By Michelle Nichols
NEW YORK (Reuters) - As Syria marks a decade of conflict the United Nations expressed "profound regret" on Monday that it has not yet been able to mediate an end to the civil war.
A crackdown on pro-democracy protesters by Syrian President Bashar al-Assad in 2011 led to civil war, with Russia backing Assad and the United States supporting the opposition. Millions of people have fled Syria and millions are internally displaced.
"I express the profound regret of the United Nations that we have yet not been able to mediate an end to this tragic conflict," U.N. Syria mediator Geir Pedersen told the U.N. Security Council on Monday.
Pedersen, who was appointed in late 2018, is the fourth person to lead U.N. efforts to end the Syrian war.
"The Syrian tragedy will go down as one of the darkest chapters in recent history – the Syrian people are among the greatest victims of this century," Pedersen said.
"They have been injured, maimed and killed in every way imaginable – their corpses even desecrated. ... They have endured the unspeakable horrors of chemical weapons," he told the 15-member body, which has been deadlocked over Syria with Syrian ally Russia and China pitted against Western members.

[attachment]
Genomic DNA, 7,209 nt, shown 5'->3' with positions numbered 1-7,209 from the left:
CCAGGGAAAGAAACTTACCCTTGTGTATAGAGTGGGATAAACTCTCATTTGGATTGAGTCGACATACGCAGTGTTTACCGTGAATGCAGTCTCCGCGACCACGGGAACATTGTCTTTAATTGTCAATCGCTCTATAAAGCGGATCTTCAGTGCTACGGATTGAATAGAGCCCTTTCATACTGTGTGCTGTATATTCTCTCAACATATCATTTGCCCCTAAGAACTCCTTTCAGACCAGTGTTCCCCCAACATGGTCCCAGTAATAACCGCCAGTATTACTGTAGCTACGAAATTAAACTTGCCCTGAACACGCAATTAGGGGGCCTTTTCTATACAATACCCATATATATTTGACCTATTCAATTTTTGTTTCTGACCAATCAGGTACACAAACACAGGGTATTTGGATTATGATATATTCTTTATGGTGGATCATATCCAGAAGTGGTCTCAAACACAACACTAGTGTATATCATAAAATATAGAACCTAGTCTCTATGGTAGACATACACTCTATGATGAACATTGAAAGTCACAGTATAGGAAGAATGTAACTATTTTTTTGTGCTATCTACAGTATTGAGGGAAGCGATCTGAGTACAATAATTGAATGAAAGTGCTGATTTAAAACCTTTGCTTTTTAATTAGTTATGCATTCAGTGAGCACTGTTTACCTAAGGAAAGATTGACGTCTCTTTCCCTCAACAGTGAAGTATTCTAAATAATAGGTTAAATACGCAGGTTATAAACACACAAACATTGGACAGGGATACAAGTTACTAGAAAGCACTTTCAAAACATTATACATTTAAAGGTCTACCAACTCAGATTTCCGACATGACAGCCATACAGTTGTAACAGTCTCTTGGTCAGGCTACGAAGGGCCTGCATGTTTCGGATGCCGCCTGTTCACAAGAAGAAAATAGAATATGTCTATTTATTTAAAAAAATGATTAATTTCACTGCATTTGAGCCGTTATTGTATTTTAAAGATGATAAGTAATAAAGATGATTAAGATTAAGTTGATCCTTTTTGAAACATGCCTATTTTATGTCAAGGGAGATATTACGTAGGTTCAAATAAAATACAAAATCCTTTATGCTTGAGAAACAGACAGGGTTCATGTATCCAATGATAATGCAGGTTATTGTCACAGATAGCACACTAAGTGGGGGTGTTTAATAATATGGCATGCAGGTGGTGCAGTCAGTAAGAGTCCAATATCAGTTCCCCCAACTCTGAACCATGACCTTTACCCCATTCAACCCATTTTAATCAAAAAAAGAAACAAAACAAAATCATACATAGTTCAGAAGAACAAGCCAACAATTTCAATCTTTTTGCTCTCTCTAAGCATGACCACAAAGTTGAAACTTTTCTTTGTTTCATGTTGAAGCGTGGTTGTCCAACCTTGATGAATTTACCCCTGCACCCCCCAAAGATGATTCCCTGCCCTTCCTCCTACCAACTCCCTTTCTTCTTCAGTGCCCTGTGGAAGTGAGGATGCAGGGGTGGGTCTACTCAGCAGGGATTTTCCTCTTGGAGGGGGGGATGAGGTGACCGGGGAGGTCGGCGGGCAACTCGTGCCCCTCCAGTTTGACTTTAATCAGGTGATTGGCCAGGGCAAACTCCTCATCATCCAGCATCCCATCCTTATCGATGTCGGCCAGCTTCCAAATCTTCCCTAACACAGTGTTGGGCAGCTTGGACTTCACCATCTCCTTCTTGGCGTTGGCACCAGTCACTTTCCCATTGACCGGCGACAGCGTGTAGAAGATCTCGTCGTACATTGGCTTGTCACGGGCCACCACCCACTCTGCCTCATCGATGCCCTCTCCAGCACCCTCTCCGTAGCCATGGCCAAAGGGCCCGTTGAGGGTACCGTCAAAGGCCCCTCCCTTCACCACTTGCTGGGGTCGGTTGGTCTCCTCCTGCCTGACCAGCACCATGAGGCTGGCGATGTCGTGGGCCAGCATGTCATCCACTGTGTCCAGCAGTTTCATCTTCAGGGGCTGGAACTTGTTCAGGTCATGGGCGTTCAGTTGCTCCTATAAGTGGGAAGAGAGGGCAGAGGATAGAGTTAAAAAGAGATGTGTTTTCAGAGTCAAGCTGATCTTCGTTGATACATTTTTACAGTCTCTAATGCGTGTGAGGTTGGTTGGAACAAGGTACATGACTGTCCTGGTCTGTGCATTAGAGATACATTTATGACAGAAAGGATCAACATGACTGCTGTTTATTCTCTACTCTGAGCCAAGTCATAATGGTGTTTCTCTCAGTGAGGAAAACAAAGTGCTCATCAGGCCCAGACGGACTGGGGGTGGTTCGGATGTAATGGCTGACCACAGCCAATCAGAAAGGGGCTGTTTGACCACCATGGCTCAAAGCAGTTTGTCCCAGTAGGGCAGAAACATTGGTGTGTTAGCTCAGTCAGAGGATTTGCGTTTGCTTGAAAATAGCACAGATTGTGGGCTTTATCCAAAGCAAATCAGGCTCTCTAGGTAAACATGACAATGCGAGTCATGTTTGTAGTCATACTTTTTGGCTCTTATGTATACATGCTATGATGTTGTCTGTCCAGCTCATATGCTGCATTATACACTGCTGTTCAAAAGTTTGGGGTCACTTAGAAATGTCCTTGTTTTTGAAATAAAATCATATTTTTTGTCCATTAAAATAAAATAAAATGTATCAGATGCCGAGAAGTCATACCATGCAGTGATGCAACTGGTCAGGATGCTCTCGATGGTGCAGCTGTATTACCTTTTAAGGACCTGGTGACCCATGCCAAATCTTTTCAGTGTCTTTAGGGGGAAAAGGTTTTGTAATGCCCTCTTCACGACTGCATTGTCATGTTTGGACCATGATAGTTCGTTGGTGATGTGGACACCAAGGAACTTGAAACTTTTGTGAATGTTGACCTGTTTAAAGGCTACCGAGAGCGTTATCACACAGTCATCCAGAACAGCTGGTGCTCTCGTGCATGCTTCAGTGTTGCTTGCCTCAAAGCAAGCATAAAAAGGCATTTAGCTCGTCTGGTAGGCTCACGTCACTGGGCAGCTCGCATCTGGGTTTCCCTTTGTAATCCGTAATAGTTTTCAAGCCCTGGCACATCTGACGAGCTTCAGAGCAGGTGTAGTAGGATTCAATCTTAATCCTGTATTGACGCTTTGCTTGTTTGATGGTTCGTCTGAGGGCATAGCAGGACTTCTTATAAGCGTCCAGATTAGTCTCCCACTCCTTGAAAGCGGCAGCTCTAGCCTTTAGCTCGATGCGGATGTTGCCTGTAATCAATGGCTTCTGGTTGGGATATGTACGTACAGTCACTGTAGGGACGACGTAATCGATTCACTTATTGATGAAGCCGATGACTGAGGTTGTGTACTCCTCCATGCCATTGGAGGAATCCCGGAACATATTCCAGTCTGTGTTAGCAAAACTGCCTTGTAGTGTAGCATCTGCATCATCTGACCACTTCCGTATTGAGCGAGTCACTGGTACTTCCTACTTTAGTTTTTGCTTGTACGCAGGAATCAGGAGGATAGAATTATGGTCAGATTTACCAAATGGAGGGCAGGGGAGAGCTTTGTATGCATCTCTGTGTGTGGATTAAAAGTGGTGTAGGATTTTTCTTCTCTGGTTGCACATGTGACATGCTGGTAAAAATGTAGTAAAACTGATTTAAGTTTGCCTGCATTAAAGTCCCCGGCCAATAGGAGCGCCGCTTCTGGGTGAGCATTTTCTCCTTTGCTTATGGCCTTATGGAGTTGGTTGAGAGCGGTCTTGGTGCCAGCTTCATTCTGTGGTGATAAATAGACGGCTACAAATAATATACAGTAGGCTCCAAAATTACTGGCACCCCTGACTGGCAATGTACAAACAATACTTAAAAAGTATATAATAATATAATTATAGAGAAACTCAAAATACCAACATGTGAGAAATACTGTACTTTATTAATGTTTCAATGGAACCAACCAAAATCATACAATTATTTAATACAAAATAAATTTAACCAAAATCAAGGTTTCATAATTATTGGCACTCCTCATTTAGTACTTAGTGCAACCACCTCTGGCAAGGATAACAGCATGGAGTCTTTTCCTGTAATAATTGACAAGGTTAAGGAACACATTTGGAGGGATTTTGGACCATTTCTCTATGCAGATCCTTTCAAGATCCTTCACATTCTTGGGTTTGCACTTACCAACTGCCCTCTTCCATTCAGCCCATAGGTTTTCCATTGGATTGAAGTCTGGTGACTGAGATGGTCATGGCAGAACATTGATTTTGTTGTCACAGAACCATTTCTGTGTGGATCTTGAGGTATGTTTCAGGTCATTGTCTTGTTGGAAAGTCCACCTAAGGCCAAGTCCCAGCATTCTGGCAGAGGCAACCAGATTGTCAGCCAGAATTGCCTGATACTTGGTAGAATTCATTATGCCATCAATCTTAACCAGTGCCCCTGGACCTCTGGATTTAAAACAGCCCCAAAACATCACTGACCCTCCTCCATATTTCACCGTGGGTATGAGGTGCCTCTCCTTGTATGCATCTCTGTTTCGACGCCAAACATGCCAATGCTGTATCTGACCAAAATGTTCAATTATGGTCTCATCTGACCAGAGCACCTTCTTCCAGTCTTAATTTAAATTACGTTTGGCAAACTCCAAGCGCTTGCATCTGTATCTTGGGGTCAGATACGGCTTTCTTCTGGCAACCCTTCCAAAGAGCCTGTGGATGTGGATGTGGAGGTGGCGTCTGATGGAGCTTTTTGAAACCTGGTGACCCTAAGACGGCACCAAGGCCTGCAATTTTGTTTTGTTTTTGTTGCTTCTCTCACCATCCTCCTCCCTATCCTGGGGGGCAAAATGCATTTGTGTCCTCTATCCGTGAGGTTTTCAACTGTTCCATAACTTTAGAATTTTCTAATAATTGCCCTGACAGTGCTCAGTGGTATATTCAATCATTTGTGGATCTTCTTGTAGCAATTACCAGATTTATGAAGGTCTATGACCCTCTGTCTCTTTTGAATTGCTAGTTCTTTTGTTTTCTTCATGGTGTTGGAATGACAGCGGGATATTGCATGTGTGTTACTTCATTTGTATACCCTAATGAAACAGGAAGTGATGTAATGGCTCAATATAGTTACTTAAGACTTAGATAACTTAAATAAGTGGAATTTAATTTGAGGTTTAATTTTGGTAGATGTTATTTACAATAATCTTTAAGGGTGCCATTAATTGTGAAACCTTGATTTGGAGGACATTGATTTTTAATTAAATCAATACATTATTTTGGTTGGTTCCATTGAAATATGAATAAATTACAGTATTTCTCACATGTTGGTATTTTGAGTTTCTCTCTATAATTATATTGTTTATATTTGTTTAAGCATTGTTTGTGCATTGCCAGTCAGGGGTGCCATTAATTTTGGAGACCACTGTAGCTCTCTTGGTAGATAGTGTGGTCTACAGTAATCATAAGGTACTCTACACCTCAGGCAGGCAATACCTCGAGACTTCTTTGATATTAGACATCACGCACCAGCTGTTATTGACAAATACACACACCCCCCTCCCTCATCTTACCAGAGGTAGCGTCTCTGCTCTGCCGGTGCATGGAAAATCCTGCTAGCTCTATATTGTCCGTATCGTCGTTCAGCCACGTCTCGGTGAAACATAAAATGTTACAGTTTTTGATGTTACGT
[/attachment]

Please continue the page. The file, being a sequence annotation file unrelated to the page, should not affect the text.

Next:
Russia has vetoed 16 Security Council resolutions on Syria over the past decade, backed by China for many of those votes.
"There's only one reason we have not been able to enact this solution and resolve this crisis: the Assad regime's refusal to engage in good faith," U.S. Ambassador to the United Nations Linda Thomas-Greenfield told the council. "So, we call on Russia to press the Assad regime to quit stalling."
Russia's U.N. Ambassador Vassily Nebenzia blamed "external forces" for tapping into the 2011 unrest in a bid to overthrow Assad's government and called for an end to unilateral sanctions on the country.
"We view a key precondition in the peace settlement to be the cessation of foreign occupation and military activities which have not been approved by the legitimate government of the country," Nebenzia said.
Islamic State also took advantage of the chaos to gain a foothold in Syria for some time. The United States and allies began military action against the group in 2014. Turkey still controls swaths of territory in Syria's northwest and the United States has a presence in the northeast.
U.N. Secretary-General Antonio Guterres said last week that Syria is a "living nightmare" where about half the children have never lived a day without war and 60 percent of Syrians are at risk of going hungry.
(Reporting by Michelle Nichols; editing by Jonathan Oatis)